23. 23. Immunologic activity in the skin SALT (Skin Associated Lymphoid Tissue) • Keratinocytes of the stratum basale produce: tymopoietin – promotes T cell`s terminal maturation in the skin; interleukin-1 • • T lymphocytes Langerhans cells
  24. 24. Merkel`s cells (neural crest derived cells) • Merkel`s cells are generally present in the thick skin of palms and soles • Free nerve endings are present at the base of Merkel`s cells • Merkel`s cells may act as sensory mechanoreceptors or may have functions related to the diffuse neuroendocrine system
  25. 25. Dermis • A basal lamina is found between the stratum germinativum and the papillary layer of the dermis • Abnormalities of the dermal-epidermal junction can lead to one type of blistering disorder (pemphigoid)
  26. 26. Dermis • • • Dermis is the connective tissue that supports the epidermis and binds it to the subcutaneous tissue (hypodermis) The thickness of the dermis varies according to region of the body and reaches its max of 4 mm on the back The surface of the dermis is very irregular and has many projections (dermal papillae) that interdigitate with projections of the epidermis (epidermal ridges)
  27. 27. Dermis • • • • • Dermis contains two layers: Papillary layer and reticular layer Papillary layer is composed of loose connective tissue (fibroblasts, fibrocytes, mast cells, macrophages, leukocytes) It constitutes the dermal papillae From this layer special collagen fibrils (type VII) insert into the basal lamina and extend into the dermis. They bind the dermis to the epidermis and are called anchoring fibrils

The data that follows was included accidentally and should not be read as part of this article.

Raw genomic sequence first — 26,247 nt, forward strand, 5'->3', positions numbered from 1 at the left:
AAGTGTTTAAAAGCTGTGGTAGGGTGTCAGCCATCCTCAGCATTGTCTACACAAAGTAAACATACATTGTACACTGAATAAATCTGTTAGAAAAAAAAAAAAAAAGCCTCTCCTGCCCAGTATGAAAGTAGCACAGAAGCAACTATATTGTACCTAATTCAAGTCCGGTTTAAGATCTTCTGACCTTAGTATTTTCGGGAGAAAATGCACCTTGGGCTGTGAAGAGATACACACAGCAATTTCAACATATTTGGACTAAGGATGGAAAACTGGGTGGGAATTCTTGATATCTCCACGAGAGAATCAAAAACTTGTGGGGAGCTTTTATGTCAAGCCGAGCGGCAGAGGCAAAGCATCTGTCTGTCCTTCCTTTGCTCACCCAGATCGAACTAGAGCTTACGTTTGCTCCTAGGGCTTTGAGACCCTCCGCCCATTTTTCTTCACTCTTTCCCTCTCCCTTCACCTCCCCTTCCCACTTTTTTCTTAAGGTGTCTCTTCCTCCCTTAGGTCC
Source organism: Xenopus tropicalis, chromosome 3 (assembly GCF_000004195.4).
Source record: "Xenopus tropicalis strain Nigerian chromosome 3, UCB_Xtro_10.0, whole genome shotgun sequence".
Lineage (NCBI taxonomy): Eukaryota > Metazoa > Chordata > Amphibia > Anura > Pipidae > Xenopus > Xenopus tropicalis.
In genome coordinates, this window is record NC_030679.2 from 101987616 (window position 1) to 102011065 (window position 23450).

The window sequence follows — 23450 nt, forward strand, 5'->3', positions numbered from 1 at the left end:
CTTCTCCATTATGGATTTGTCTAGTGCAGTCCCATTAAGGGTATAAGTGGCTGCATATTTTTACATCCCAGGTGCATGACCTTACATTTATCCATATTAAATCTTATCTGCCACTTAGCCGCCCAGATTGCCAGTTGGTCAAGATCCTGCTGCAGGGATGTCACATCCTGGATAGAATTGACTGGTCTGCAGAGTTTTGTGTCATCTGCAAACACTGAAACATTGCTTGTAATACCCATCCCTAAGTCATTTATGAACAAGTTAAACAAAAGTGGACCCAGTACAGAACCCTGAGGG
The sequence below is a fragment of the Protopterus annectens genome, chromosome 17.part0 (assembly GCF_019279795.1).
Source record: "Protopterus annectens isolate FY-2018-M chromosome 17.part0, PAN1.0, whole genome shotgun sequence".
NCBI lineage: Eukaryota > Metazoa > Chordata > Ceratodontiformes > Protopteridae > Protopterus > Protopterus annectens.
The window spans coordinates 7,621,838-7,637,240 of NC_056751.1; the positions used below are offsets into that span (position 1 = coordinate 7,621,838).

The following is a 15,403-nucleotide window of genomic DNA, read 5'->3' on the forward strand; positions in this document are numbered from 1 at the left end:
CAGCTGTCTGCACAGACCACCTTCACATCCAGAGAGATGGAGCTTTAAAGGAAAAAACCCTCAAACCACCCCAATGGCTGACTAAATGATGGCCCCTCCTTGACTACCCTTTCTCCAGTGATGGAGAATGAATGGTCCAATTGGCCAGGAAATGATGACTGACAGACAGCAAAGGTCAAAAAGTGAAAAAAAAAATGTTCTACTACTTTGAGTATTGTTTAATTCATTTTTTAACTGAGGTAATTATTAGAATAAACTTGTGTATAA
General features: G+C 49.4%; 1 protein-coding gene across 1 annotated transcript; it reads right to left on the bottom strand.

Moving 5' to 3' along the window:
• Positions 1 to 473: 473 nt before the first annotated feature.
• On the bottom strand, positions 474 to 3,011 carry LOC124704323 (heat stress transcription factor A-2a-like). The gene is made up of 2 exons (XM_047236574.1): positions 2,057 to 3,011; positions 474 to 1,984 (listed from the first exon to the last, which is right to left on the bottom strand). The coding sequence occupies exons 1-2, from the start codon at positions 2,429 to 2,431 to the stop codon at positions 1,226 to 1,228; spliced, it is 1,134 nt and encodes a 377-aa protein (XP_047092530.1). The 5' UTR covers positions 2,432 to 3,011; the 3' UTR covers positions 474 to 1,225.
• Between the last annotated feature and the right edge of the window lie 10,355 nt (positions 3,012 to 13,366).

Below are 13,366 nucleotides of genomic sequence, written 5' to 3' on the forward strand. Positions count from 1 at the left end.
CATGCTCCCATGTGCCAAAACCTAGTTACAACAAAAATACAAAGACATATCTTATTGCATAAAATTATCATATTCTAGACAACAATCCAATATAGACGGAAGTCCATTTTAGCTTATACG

28. 28. Dermis • Reticular layer is thicker, composed of irregular dense connective tissue, it has more fibers (mainly type I and III collagen) and fewer cells than in the papillary layer • The dermis contains a network of the elastic system fibers (oxytalan, elaunin, elastic fibers) This elastic network is responsible for the elasticity of the skin The principal gycosaminoglycan is dermatan sulfate • •
  29. 29. Epidermal derivatives: • • • • The hair follicles and hair Sebaceus glands Sweat glands Nails
  30. 30. • Hairs are keratinized structures present on all surface of the body, except on the thick skin of the palms and soles • Each hair consists of two parts: hair follicle and hair shaft • The hair follicle is a tubular invagination of the epidermis and is responsible for the growth of hair • The hair bulb is the end portion of the hair follicle • Follicular bulb contains stem cells – clonogenic keratinocytes – that can migrate and regenerate the hair shaft • Dermal papilla is very well vascularized connective tissue • The hair follicle consists of external root sheath and internal root sheath